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Just joining us? You can find Part One of this blog here. To recap, based on several years of investments made into marketing technology and customer experience (CX) programs, executives have been placing increased pressure on CMOs to show a return. Although CMOs understand the importance of proving out ROI, it’s remained a challenge for many. Further, hot topics like CX remain a strategic priority for many organizations, but interestingly, Gartner’s latest CMO spend report predicts a shift in focus. They predict that by 2022, profitability will be the new priority. Along with this, Gartner predicts a cut in spending for CX programs by 25%.
Placing the customer at the center of your business has shown to pay off for organizations that embrace this mindset. Unfortunately, the barriers to proving the return that are experienced by so many marketing executives can place these critical CX programs at risk.
By aligning with the CFO, marketers will be able to better justify budgets, understand how ROI is calculated, and work with the finance team to prove marketing’s value to the business.
In Part II of this blog, we’ll discuss some suggestions for marketing leaders to begin to align with finance for better accountability and marketing outcomes:
1. Get the Conversation Started
Seek to understand financial accounting with genuine interest. Discuss with accounting colleagues in your firm how they estimate the value of marketing assets. This will either give you much needed insights into their process, or it might even help them realize there are gaps in capturing the contribution marketing makes. Eventually, setting up a cadence for collaboration will ensure there is a continual stream of communication occurring throughout this process. Any changes will take time, but having a targeted discussion will at least make you aware of potential challenges and opportunities.
2. Ensure Marketing Operations Are Optimized
Now would be a good time to revisit your organization’s current state of marketing operations. Doing so will help the marketing team close any gaps in processes, technology, or employee-based roadblocks ahead of time. When it comes to process, something you should be checking is how analytics are being considered in marketing programs and in what part of the process. Effective marketing operations consider analytics from the beginning, whether it be link tagging, event tracking, confirming that reporting is possible, and more. As it pertains to marketing technology, confirm your marketing, sales, and other technology applications can pass data to the right system(s), including those that have revenue figures. Only after you have these major gaps closed can you consider improving data and analytics capabilities for the future. This may include things like leveraging new technology, developing talent internally, or getting help from partners.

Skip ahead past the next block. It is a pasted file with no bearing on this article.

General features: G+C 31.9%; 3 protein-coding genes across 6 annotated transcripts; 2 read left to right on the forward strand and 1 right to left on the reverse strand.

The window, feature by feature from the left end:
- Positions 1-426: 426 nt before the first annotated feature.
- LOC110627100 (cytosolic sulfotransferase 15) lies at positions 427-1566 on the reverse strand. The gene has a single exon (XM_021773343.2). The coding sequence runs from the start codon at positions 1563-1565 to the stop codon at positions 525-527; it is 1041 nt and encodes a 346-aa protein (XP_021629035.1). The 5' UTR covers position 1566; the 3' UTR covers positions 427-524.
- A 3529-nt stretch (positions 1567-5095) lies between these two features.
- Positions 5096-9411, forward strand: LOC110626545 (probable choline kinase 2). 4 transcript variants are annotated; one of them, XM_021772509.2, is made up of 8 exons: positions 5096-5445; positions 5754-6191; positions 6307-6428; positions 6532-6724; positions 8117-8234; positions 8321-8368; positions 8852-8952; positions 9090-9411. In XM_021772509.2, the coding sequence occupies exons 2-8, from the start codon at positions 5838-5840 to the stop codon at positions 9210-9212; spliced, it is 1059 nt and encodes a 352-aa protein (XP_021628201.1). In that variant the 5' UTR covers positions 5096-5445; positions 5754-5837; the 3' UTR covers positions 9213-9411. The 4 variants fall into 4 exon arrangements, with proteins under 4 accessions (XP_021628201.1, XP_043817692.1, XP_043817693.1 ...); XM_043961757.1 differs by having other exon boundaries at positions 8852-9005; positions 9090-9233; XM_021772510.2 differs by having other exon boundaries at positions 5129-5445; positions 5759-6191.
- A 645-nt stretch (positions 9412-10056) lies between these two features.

3. Place a Priority on Clean Data
Having clean data is an absolute must for organizations. It could mean the difference between being able to prove out value vs. losing trust from other departments by working with inaccurate data. You may need to work with your analytics department to come up with a data collection and governance plan. You also may find that you need to clean up a large portion of your data. In some cases, this can turn into a major data cleanup initiative.
4. Confirm You’re Aligned with Sales
This is extremely important for all organizations, especially in business-to-business environments in which outside sales representatives are the ones making the transactions. This is already a major focus in the industry for CMOs who have embraced revenue marketing. However, not all organizations are quite there yet. If you find yourself having friction with the sales team and working to prove out how marketing is contributing to the sales pipeline, you’ll have some pre-work to do before you’ll be able to realistically engage with the finance department.
Maintain Realistic Expectations
It’s not realistic to track every single tactic and every single possible touch-point dollar-for-dollar in driving profit—or even revenue, for that matter—but by preparing yourself for better alignment today, you’ll be able to dramatically increase marketing’s accountability and enhance how you demonstrate value to the business.
You’ll even become one of the most highly sought-after marketing leader types of the future—the kind who understands data and can translate it into business value.
Keep in mind that you don’t need to take this all on yourself. Some of these initiatives may require executive-level support, such as a data cleanup initiative. Further, improving how marketing’s value to the businesses is captured absolutely requires finance’s support. If finance and marketing can become more engaged in understanding each other, both parties can work together to increase accountability, performance, and enterprise value.
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